Friday, May 30, 2008

Silent Movies

Silent movies seem to be an acquired taste. I usually have a hard time watching them. They seem hopelessly archaic compared to modern movies. But while the technology of silent films certainly is archaic, the stories themselves are not. And since these movies were made in the early twentieth century, they are less infected with all the maladies of the modern intellectual and literary world. Silent movies are closer in time to the era of Romantic art - Cyrano de Bergerac was published in 1897 - and so some of that spirit exists in them which no longer survives in the modern world.

Among the silent movies that were enjoyed by the arch-romanticist, Ayn Rand, were The Indian Tomb (Part 1: The Mission of the Yogi; Part 2: The Tiger of Bengal), The Nibelungen (Part 1: Siegfried; Part 2: Kriemhild's Revenge), The Thief of Baghdad, The Mark of Zorro (and many other silent films starring Douglas Fairbanks), The Oyster Princess, and The Volga Boatman. All of the above movies are availabe on DVD now, and more seem to be coming on the market all the time.

One I recently watched is The Winning of Barbara Worth, starring Ronald Colman, Vilma Banky, and Gary Cooper. This movie still has something of the heroic spirit of nineteenth century America in it, when American businessmen and engineers were taming the vast expanses of the West. Colman is an Eastern engineer who comes out West to build a dam to bring water to a desert wilderness and bring it to fruitful life. Gary Cooper is a native Westerner who is initially unimpressed with the soft Easterner. Vilma Banky is the woman they both adore.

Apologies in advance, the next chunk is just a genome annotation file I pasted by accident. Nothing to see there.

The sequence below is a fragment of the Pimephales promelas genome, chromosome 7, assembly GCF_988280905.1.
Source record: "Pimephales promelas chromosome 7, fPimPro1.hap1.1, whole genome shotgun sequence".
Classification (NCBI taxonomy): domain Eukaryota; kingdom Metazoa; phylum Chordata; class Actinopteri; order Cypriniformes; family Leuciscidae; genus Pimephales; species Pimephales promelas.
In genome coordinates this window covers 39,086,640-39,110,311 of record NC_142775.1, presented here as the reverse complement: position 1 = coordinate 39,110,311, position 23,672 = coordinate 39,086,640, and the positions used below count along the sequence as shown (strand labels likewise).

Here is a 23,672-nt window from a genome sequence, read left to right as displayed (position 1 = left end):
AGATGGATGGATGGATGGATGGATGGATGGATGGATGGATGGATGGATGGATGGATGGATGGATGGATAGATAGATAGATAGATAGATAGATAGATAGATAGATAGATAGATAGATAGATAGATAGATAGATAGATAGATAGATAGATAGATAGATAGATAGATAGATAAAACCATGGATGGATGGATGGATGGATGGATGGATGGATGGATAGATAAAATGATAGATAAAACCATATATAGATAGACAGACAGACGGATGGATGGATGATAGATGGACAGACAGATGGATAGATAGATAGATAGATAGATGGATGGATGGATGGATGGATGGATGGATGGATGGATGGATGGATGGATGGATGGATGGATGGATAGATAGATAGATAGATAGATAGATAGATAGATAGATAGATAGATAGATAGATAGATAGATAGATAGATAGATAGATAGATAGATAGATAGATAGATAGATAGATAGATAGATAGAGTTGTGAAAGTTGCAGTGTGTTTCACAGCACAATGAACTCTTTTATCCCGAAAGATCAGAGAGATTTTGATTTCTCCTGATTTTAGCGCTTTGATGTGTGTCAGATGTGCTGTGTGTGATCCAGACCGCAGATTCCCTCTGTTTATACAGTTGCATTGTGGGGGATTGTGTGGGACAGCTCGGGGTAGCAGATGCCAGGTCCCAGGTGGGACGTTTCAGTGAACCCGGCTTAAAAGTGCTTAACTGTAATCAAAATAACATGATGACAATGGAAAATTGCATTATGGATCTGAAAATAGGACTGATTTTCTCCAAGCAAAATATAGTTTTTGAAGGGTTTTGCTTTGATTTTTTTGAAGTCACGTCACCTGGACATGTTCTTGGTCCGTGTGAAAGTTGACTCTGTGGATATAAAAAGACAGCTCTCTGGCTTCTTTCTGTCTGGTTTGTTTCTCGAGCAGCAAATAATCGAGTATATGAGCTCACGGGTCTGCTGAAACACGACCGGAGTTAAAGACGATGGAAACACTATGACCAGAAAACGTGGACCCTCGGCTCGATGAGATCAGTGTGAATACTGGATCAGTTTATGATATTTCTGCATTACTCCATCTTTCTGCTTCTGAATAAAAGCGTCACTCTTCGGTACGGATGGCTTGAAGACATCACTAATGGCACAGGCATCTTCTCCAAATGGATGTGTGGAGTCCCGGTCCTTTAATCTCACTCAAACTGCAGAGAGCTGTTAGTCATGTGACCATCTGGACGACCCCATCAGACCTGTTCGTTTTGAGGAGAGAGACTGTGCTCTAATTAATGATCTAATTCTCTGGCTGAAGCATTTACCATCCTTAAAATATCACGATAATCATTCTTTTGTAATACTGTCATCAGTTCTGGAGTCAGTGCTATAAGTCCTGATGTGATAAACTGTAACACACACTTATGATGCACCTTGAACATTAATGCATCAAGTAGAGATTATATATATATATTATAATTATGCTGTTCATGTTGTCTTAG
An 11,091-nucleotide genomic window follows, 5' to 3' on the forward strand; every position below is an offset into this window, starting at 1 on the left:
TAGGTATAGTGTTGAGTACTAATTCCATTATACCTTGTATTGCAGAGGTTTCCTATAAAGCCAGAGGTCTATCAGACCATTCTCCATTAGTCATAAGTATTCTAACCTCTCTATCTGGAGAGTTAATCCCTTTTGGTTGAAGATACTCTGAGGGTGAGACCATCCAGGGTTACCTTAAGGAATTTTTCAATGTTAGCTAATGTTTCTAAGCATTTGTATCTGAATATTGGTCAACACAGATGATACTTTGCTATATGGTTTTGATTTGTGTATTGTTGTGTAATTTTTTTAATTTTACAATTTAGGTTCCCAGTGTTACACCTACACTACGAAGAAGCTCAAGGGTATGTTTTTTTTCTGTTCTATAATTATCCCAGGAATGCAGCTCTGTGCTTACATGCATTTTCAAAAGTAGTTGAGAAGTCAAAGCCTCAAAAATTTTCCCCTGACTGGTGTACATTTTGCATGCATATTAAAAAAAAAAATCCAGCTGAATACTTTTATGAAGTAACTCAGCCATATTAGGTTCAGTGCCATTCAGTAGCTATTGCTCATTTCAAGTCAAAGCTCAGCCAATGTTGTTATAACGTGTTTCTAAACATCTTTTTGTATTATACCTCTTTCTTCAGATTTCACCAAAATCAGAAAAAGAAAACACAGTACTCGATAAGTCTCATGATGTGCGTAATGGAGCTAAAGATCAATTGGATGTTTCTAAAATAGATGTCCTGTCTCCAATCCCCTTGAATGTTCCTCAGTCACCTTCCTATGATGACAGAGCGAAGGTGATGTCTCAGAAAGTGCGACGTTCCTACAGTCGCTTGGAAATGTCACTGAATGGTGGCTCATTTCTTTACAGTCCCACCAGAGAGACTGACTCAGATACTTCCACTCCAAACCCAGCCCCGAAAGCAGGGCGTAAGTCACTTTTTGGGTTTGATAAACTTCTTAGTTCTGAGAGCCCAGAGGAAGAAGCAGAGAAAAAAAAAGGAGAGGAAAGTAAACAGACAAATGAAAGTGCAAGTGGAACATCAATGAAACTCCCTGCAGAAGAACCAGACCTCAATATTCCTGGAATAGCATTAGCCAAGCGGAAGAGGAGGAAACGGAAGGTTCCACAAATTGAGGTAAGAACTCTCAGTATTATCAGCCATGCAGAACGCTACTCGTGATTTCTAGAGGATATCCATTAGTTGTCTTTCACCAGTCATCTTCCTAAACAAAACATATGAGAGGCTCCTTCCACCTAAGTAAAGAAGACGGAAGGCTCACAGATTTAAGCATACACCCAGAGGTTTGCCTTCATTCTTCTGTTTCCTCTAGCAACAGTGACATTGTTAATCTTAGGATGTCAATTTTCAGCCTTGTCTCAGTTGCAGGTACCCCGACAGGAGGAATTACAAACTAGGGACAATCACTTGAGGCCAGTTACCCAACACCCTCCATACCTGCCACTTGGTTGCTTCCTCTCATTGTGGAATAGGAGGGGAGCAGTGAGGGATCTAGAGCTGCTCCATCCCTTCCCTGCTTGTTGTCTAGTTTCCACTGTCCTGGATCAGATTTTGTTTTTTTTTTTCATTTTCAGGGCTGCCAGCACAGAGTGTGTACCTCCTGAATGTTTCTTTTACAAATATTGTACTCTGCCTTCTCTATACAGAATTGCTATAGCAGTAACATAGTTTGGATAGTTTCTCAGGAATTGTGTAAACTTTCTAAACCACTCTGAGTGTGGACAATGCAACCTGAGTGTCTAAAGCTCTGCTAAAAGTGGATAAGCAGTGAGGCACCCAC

The financier who funds the building of the dam is a villain who is willing to rob and kill to defeat his competitors. When this becomes clear, Colman switches sides, and convinces another Eastern financier to rescue the project (which suffered through a natural disaster), by appealing to his self interest, as well as his good will.

Colman is the hero of the story, who transforms the desert into farmland, against the natural obstacles, and against the man made interference. Cooper is a rugged Westerner who helped him achieve that goal, in spite of their rivalry over Vilma Banky.

It's a benevolent silent movie I can recommend. It's not a bad starting place if you want to begin exploring the world of silent movies.